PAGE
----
The difference between company directors, and newspaper editors and proprietors

Posted: Wednesday, 21 December 2011 @ 17:59
I must confess to a fascination with the Leveson Inquiry into the Culture, Practice and Ethics of the press.

Piers Morgan was in the witness box yesterday answering questions about his time as editor of the Daily Mirror. His evidence echoed that of James Murdoch given to the House of Commons Culture, Media and Sport Committee: he didn’t know what was going on in his organisation.

It’s something I hear a lot from company directors facing claims against them personally arising from the way their companies were run. “That was the Financial Director’s responsibility. I was out on the road most of the time selling” is a typical response when it comes out that financial shortcuts had been taken.

Unfortunately for directors, they are legally responsible for financial decisions taken even if they were not involved in the decision-making themselves. The courts take the hard-line view that directors should make sure they know about how the company is run, as that is what being a director is all about. If they are being kept in the dark by other directors, they should resign.

Many people see the title of director as a status symbol. Others view it as well-earned recognition for all the hard work they have put into their companies. However, a directorship is a legal role, it is someone who directs how a company is to be run. When they become directors, they take on many duties and responsibilities, as well as all the privileges.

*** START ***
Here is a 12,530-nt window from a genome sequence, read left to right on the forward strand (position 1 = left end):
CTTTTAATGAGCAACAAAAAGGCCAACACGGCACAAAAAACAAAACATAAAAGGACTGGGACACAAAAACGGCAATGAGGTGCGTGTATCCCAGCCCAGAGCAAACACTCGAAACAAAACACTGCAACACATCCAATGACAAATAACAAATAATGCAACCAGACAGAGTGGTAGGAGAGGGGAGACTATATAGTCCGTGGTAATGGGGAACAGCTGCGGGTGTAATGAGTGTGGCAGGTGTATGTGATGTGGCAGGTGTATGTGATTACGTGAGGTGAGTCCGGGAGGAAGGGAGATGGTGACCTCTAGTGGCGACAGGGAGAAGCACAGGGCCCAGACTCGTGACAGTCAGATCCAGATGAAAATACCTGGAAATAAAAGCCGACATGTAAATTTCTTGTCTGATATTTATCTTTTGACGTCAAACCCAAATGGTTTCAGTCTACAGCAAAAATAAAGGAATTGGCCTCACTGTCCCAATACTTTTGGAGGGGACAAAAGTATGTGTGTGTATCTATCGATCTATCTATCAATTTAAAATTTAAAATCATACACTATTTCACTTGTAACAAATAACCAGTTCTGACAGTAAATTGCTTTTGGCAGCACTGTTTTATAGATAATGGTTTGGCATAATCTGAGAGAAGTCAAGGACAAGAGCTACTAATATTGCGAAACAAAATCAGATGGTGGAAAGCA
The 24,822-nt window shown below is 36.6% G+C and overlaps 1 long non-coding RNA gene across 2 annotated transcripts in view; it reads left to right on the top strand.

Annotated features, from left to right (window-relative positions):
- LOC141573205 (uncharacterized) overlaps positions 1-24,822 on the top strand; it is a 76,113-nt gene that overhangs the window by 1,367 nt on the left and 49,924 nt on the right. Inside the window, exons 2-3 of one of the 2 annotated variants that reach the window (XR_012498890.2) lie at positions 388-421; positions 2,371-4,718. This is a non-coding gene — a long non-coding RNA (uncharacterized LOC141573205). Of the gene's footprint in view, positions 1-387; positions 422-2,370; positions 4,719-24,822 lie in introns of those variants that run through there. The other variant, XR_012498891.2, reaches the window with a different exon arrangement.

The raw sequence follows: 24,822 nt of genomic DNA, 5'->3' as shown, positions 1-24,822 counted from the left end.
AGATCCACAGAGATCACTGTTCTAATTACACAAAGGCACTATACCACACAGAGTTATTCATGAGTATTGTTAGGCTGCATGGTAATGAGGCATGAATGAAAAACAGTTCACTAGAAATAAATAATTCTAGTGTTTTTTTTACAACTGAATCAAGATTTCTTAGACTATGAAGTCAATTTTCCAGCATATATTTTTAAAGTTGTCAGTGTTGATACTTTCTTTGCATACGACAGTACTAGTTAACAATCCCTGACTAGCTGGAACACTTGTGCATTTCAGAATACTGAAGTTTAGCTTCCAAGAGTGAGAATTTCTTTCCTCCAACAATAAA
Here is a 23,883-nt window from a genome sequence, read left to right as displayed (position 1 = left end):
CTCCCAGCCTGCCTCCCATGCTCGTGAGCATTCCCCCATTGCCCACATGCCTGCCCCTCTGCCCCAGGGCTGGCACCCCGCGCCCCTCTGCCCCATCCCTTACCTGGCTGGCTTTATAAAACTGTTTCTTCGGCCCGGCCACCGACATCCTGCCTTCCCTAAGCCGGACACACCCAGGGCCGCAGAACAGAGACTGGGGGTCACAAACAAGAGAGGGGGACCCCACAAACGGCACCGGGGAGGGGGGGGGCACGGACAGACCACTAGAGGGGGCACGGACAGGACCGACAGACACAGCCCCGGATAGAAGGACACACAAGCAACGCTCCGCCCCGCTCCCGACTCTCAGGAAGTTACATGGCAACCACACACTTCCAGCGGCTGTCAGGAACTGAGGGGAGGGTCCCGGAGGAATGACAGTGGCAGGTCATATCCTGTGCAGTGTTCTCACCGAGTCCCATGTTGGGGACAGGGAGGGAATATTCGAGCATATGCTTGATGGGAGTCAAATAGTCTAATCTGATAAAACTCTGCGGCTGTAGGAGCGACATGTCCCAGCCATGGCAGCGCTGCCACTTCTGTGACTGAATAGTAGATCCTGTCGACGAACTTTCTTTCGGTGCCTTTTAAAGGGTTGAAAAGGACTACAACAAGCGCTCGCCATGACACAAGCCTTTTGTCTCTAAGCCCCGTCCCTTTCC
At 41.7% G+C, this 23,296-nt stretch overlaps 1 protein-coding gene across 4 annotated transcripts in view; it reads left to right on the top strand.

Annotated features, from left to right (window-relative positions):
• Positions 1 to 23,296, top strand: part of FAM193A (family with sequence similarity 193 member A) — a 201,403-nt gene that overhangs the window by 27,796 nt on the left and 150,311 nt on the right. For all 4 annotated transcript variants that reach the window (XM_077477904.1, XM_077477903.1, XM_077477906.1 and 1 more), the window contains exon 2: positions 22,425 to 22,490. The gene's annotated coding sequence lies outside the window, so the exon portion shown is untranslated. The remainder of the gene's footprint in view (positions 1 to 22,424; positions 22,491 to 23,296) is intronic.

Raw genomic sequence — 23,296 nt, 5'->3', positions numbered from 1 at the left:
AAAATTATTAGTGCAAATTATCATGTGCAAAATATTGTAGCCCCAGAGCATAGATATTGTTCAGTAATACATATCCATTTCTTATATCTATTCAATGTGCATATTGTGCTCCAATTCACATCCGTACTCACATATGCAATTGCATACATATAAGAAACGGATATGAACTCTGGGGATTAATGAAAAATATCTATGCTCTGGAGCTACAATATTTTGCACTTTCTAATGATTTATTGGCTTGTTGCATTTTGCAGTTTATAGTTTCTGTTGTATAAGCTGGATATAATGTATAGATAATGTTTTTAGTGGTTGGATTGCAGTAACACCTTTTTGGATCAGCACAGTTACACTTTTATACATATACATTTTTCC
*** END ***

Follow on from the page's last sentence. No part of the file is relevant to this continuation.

If you think your company may be doing something wrong, take legal advice as to what you should be doing to protect your personal position. If you turn a blind eye, like newspaper editors and owners, it could be you in the witness box but, unlike them, it’s much more likely that you’ll lose your life savings for not taking action sooner.

Gary Cousins
Business Solicitor 

Blog by Gary Cousins
Gary has been providing legal advice to shareholders, directors and business owners for over 25 years. Specialising in dispute resolution Gary is based in Birmingham with clients throughout the UK and overseas. View profile
Call Gary on +44 (0)121 778 3212 or by email
This blog is not intended to constitute legal advice, nor is it intended to be a complete and authoritative statement of the law, and what we say might be out of date by the time you read it. You should always seek legal advice to confirm whether or how any information in this article applies to your particular situation. We offer a free telephone consultation to discuss your particular circumstances.

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Thank you. Your response is great, very straight to the point! Hopefully this will bring an end to the matter. I will certainly be recommending your services as I am very impressed with the prompt dealing of this matter.
Janet Burbidge

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